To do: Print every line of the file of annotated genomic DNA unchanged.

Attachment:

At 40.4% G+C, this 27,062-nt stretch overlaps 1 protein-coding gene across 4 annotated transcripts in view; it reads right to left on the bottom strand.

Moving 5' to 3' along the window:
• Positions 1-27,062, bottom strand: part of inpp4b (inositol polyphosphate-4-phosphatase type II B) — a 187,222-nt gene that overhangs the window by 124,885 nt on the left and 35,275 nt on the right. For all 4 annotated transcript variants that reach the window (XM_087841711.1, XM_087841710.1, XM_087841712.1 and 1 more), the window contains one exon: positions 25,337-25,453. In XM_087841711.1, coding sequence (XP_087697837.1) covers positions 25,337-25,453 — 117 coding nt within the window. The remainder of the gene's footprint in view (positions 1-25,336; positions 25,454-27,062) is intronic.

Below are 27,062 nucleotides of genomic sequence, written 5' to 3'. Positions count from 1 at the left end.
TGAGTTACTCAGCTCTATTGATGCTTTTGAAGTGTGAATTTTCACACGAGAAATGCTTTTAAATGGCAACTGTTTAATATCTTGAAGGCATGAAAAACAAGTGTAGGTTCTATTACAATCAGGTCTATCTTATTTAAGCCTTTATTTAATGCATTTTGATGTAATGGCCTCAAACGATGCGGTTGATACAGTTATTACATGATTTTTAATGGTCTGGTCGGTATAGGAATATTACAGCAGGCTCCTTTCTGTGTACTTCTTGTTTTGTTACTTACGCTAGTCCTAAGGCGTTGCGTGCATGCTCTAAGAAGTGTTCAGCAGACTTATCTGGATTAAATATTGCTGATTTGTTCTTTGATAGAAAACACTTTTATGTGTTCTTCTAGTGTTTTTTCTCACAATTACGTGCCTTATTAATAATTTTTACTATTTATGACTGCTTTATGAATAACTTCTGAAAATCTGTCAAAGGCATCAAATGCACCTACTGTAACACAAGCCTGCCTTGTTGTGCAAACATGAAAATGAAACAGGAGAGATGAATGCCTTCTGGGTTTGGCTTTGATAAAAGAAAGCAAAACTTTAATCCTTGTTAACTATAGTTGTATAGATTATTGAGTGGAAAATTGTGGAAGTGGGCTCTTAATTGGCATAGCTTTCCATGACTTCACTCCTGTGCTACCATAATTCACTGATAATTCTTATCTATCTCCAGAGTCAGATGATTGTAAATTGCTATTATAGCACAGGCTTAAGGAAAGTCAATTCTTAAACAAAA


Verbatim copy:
At 40.4% G+C, this 27,062-nt stretch overlaps 1 protein-coding gene across 4 annotated transcripts in view; it reads right to left on the bottom strand.

Moving 5' to 3' along the window:
• Positions 1-27,062, bottom strand: part of inpp4b (inositol polyphosphate-4-phosphatase type II B) — a 187,222-nt gene that overhangs the window by 124,885 nt on the left and 35,275 nt on the right. For all 4 annotated transcript variants that reach the window (XM_087841711.1, XM_087841710.1, XM_087841712.1 and 1 more), the window contains one exon: positions 25,337-25,453. In XM_087841711.1, coding sequence (XP_087697837.1) covers positions 25,337-25,453 — 117 coding nt within the window. The remainder of the gene's footprint in view (positions 1-25,336; positions 25,454-27,062) is intronic.

Below are 27,062 nucleotides of genomic sequence, written 5' to 3'. Positions count from 1 at the left end.
TGAGTTACTCAGCTCTATTGATGCTTTTGAAGTGTGAATTTTCACACGAGAAATGCTTTTAAATGGCAACTGTTTAATATCTTGAAGGCATGAAAAACAAGTGTAGGTTCTATTACAATCAGGTCTATCTTATTTAAGCCTTTATTTAATGCATTTTGATGTAATGGCCTCAAACGATGCGGTTGATACAGTTATTACATGATTTTTAATGGTCTGGTCGGTATAGGAATATTACAGCAGGCTCCTTTCTGTGTACTTCTTGTTTTGTTACTTACGCTAGTCCTAAGGCGTTGCGTGCATGCTCTAAGAAGTGTTCAGCAGACTTATCTGGATTAAATATTGCTGATTTGTTCTTTGATAGAAAACACTTTTATGTGTTCTTCTAGTGTTTTTTCTCACAATTACGTGCCTTATTAATAATTTTTACTATTTATGACTGCTTTATGAATAACTTCTGAAAATCTGTCAAAGGCATCAAATGCACCTACTGTAACACAAGCCTGCCTTGTTGTGCAAACATGAAAATGAAACAGGAGAGATGAATGCCTTCTGGGTTTGGCTTTGATAAAAGAAAGCAAAACTTTAATCCTTGTTAACTATAGTTGTATAGATTATTGAGTGGAAAATTGTGGAAGTGGGCTCTTAATTGGCATAGCTTTCCATGACTTCACTCCTGTGCTACCATAATTCACTGATAATTCTTATCTATCTCCAGAGTCAGATGATTGTAAATTGCTATTATAGCACAGGCTTAAGGAAAGTCAATTCTTAAACAAAA